Though polyclinics were independent from hospitals, their daily functioning was highly interconnected. Hospital performed and analyzed lab work for nearby polyclinics. Hospital doctors worked part-time in polyclinics both as consultants and by providing care. Similarly, polyclinic doctors worked for brief times in hospitals. 
By the end of the decade, 268 polyclinics each provided care to 25,000 to 30,000 Cubans. Each of 38 regional hospital “centers,” was affiliated with an average of seven polyclinics. A larger number of provincial hospital centers provided specialty care. 
A subtle but important component of elevating the status of the policlínico integral was creation of primary care as a specialty, which addressed everyday medical problem in clinics. Offering this as an option for post-graduate training put primary care physicians on par with other medical specialties as they became part of the core staff of policlínicos integrales.
Other forces further decentralized control into the hands of doctors. Instead of developing an ossified bureaucracy, MINSAP was relying on physicians for many aspects of its redesign.  Physicians were also working closely with the military due to sustained threats of invasion and nuclear war.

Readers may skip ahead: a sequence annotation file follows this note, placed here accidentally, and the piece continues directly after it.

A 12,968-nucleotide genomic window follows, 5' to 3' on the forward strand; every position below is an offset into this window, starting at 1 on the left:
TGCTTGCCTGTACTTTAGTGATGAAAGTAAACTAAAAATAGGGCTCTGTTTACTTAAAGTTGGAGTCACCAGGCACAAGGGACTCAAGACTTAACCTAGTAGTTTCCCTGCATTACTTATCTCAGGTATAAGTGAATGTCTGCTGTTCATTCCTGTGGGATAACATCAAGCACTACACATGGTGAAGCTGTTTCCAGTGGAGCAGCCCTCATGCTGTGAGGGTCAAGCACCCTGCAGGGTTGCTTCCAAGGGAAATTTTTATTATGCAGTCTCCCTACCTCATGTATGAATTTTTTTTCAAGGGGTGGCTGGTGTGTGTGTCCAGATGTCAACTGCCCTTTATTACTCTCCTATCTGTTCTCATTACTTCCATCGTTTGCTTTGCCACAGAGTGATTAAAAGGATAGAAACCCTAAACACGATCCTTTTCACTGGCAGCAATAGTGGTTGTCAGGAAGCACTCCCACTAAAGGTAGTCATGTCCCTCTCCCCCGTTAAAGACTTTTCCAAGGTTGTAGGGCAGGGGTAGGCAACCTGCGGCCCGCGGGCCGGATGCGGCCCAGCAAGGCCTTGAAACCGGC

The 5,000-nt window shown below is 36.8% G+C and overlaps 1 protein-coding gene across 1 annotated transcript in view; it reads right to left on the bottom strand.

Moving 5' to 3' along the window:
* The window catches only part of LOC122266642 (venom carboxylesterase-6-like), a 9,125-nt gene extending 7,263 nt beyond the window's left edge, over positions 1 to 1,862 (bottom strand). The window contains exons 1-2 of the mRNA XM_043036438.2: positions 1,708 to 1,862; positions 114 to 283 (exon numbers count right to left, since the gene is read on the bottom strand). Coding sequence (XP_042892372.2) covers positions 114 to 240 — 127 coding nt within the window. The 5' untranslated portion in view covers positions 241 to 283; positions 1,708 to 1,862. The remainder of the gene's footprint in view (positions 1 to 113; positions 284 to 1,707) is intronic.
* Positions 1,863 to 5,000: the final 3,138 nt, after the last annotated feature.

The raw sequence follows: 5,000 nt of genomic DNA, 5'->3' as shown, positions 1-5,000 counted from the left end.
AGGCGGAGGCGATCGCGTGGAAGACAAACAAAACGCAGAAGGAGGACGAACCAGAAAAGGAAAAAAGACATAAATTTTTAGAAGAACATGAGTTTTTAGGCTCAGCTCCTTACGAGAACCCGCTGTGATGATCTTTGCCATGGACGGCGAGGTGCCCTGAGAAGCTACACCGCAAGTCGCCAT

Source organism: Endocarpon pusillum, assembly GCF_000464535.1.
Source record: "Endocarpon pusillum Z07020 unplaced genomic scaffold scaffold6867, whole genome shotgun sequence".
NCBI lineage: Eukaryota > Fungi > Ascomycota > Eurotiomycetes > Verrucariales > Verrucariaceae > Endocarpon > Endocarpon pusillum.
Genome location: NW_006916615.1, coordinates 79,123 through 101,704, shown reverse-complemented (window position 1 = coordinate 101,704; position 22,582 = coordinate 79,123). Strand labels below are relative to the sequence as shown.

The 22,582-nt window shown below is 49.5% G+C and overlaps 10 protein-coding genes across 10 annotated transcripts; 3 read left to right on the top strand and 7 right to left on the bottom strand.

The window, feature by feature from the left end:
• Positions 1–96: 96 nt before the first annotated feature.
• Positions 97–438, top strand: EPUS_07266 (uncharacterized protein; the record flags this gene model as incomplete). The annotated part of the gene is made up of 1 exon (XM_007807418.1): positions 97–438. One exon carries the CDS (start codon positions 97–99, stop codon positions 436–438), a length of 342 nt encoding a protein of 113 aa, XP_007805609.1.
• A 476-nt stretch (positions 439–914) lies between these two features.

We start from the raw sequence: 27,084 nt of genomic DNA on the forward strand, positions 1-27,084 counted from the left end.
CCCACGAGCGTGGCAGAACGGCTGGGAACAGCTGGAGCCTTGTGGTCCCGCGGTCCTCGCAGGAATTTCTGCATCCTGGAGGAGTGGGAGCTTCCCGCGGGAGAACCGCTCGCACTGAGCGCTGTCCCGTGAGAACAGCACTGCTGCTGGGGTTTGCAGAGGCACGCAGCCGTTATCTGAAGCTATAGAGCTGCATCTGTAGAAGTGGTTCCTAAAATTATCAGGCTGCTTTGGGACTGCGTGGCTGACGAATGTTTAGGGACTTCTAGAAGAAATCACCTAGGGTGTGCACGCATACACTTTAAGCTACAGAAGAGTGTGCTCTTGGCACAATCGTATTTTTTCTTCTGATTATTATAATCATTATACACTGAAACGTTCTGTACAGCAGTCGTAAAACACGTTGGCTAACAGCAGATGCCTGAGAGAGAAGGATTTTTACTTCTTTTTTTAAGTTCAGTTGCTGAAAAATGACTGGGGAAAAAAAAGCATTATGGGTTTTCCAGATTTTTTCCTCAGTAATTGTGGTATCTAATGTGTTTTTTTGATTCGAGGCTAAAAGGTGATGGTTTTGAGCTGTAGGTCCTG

Mobilization for a Health Revolution
In summary, policlínicos integrales became the link that united the structure and services of the new national medical system by making them independent of hospital control, authorizing them to determine how guidelines would be carried out, creating their own specialists, and, very importantly, assigning each a specific geographic service area so they became the entry point for all patients in the area. Yet nothing enhanced their stature more in the eyes of the average Cuban or better consolidated their position in the decentralization of health services than their role in coordinating health campaigns.